When did the potential for mobile games become apparent to you?
At the turn of the century, Sega was one of the most-forward-looking gaming companies on the planet, and it was the vision of Sega executive Ryoichi Shiratsuchi that the battle for the living room was nothing in comparison to the coming war for the pocket.
At the turn of the century, Sega was one of the most-forward-looking gaming companies on the planet.Scott Foe
Under the direction of Shiratsuchi, Sega began to invest heavily in transitioning our Dreamcast network technologies to the mobile internet. I consider myself very fortunate to have been at Sega for not one but two connected gaming revolutions - console and mobile.
The Sega network platform, the product-side for which I was responsible, would be later sold to Nokia and would evolve to become Nokia N-Gage Arena, the first social/mobile games platform.
What do you think is the most significant event in mobile gaming to-date?
There is no question in my mind that the most significant event in mobile gaming to-date was our iPhone game, Douche Defender, which took your Facebook friends and turned them into barfly douchebags.
Giant Bomb called Douche Defender, "the most-important simulation of human drama ever played."
I would find it hard to argue against the Apple iPhone as "the most-significant event in mobile gaming to-date," for so many reasons, all of which would be impossible for me to iterate.
If I had to identify one and only one aspect of the iPhone to laud and applaud, it would be the nearly open Apple App Store, allowing developers everywhere access to many, many consumers with little friction to distribution.
To-date, what are you most proud of?
Usually, I say that I'm most-proud of "whatever is next," and, while that is truly how I feel, I must also highlight the Interactive Achievement Award-nominated Reset Generation - which was one of the handful of titles to ever receive a perfect 10 from Pocket Gamer.
It was hard to get funding for a free-to-play game in 2005; somehow, with Reset Generation, we did it. It was hard to create seamless, real-time multiplayer between the web and mobile in 2005; somehow, with Reset Generation, we did it.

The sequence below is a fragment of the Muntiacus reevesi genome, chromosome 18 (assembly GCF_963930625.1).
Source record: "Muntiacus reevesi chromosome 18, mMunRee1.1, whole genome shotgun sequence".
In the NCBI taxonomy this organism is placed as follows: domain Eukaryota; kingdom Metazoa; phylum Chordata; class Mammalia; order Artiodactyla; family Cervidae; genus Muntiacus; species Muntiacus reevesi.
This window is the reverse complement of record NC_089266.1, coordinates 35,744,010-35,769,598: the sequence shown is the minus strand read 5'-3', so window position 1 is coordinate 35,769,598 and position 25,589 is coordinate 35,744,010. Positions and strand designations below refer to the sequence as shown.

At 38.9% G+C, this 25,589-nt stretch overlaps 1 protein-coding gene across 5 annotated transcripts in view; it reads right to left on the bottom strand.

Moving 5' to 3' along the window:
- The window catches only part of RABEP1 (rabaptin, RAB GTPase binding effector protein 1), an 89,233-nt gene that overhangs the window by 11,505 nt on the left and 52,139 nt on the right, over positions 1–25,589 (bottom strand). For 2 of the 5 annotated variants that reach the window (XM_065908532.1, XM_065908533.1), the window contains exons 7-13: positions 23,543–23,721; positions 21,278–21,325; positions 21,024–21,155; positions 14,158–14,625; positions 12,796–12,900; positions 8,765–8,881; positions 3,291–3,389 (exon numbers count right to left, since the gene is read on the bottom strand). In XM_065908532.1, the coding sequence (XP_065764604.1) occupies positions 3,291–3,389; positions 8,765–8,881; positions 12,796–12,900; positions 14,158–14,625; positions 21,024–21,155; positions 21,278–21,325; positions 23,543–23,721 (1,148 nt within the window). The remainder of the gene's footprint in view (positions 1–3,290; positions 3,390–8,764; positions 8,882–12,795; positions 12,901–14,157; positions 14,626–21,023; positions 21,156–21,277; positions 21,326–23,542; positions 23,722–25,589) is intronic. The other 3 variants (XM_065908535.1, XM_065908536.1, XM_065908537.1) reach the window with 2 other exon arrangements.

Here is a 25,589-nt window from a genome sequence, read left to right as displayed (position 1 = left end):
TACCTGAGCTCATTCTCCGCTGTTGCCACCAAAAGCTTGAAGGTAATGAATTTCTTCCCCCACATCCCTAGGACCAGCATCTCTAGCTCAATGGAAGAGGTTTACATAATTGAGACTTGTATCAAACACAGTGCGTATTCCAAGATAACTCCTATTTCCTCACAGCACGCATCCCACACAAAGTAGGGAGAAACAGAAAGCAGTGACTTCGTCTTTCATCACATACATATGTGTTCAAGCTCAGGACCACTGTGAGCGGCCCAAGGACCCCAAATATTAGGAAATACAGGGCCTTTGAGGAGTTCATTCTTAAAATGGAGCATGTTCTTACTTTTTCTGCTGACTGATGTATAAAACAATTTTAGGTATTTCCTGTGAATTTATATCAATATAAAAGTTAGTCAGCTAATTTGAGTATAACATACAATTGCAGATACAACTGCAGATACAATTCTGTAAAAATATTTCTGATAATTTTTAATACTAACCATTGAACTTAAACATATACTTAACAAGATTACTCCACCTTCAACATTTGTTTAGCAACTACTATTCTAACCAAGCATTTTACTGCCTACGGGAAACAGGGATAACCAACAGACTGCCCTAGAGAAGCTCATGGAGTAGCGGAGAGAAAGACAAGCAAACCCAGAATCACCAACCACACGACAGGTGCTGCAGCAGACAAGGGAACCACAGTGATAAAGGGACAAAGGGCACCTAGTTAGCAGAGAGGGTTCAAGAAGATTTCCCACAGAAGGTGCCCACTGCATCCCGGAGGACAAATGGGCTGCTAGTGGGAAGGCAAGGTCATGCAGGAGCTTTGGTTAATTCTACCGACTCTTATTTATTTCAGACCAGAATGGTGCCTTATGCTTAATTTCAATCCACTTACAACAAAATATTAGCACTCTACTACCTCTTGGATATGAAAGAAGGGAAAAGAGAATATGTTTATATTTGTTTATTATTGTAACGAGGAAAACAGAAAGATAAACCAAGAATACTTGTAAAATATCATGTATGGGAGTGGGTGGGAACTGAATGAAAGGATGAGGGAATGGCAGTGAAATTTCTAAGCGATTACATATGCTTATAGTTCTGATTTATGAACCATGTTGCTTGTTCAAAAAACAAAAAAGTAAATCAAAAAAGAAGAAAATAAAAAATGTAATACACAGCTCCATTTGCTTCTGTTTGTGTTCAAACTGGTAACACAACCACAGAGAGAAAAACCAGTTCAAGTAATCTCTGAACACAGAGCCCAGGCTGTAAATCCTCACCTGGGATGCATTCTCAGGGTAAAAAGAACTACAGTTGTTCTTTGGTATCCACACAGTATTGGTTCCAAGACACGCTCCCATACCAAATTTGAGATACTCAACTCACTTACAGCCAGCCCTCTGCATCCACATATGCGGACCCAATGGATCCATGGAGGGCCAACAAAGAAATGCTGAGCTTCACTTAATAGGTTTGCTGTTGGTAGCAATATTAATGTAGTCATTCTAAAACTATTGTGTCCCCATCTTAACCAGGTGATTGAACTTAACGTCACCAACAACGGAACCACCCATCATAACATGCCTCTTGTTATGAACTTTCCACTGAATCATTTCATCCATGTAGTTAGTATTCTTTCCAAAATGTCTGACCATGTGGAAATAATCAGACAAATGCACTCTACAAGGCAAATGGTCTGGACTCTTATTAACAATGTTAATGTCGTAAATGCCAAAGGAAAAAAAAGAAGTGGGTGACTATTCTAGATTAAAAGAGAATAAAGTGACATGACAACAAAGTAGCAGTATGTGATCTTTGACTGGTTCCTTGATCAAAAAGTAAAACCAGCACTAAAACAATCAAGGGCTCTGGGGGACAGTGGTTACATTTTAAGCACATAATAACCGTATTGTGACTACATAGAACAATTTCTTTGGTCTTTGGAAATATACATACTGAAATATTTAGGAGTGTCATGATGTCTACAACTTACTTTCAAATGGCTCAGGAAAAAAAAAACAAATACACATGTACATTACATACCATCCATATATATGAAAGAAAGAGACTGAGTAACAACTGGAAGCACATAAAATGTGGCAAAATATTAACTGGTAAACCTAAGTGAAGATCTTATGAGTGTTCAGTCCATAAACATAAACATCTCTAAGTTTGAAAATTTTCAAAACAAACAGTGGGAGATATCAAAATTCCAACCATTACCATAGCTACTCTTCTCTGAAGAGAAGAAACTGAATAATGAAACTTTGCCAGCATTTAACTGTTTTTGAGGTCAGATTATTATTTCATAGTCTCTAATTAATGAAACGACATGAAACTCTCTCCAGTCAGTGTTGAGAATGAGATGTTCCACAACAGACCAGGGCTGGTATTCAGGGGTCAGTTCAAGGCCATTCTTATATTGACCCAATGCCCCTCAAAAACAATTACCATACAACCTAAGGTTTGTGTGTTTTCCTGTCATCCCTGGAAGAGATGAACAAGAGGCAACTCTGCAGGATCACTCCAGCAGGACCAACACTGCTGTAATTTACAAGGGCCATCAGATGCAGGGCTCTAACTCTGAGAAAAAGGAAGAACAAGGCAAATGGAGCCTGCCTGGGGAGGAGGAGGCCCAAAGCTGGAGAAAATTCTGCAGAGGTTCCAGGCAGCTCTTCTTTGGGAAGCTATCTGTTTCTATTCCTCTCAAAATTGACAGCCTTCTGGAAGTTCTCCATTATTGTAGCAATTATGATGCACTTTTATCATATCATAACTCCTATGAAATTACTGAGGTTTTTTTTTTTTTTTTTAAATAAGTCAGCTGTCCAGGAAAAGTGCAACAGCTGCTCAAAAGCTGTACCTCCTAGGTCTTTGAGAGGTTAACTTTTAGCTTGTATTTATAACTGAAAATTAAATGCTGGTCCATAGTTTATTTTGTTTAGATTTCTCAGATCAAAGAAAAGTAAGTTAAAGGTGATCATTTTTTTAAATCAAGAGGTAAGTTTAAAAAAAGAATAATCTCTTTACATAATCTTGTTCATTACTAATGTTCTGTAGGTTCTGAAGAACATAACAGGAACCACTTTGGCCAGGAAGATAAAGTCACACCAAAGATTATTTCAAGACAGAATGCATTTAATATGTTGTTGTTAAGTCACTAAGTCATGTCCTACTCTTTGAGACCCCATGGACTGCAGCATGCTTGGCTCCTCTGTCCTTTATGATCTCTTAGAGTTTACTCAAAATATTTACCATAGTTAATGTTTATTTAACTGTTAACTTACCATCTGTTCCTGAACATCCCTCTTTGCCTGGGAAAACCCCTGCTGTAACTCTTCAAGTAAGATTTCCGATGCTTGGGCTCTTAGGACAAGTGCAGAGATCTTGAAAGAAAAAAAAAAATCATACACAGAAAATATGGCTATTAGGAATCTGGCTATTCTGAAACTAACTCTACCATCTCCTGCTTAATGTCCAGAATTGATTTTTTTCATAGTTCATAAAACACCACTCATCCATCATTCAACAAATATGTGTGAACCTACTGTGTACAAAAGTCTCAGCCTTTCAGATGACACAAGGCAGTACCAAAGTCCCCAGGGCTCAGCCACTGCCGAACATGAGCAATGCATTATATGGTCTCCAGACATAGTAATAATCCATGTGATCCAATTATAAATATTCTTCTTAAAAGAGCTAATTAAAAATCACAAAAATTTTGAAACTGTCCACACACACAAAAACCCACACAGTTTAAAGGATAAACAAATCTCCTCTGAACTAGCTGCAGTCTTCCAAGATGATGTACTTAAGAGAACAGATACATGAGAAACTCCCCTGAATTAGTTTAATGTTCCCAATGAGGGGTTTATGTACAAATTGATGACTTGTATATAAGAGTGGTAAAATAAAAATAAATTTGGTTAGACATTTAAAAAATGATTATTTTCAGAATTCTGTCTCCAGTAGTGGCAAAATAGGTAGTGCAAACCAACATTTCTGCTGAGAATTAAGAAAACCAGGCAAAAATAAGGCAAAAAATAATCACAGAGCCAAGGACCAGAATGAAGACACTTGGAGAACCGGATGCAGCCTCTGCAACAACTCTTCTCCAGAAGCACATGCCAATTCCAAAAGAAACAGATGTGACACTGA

We had so many features in Reset Generation (and, actually, in Pocket Kingdom before it in 2004) that many people consider "social gaming" today. (Yes, I am directly ripping off Pocket Gamer's "most-important handheld games" article with that quote!)
To be perfectly frank, there were so many forces inside of Nokia trying to kill the Reset Generation project, because, to be perfectly frank, the larger the organization, the more resilient to innovation.
I remember the first time that Jamil Moledina, then-director of Game Developer Conference, saw Reset Generation behind closed doors; he asked, "How did you ever achieve this level of innovation in such a large organization?"
Note to large companies: If you want to innovate from within your own walls, you must encourage entrepreneurial processes.Scott Foe
How did we achieve that level of innovation while working within an organization whose market capitalization at the time was larger than the entire games industry?
Gerard Wiener, Vice President and General Manager of Nokia Games, believed in our vision and provided one-hundred-percent support in helping us get the production flywheel turning - and he did not even blink when I pitched him, "It's going to be on the web and it's going to be free!"
Note to large companies: If you want to innovate from within your own walls, you must encourage entrepreneurial processes and practices within your teams and then provide absolute shelter from so-called friendly organizational fire.
I cannot stress how proud I am that not only was Reset Generation released a critical smash, Reset Generation was also the most-played N-Gage game in history by a wide, wide margin. The cynical among you might say that being the best N-Gage game is like winning a gold medal at a turd-eating contest and, hey, a gold medal is a gold medal!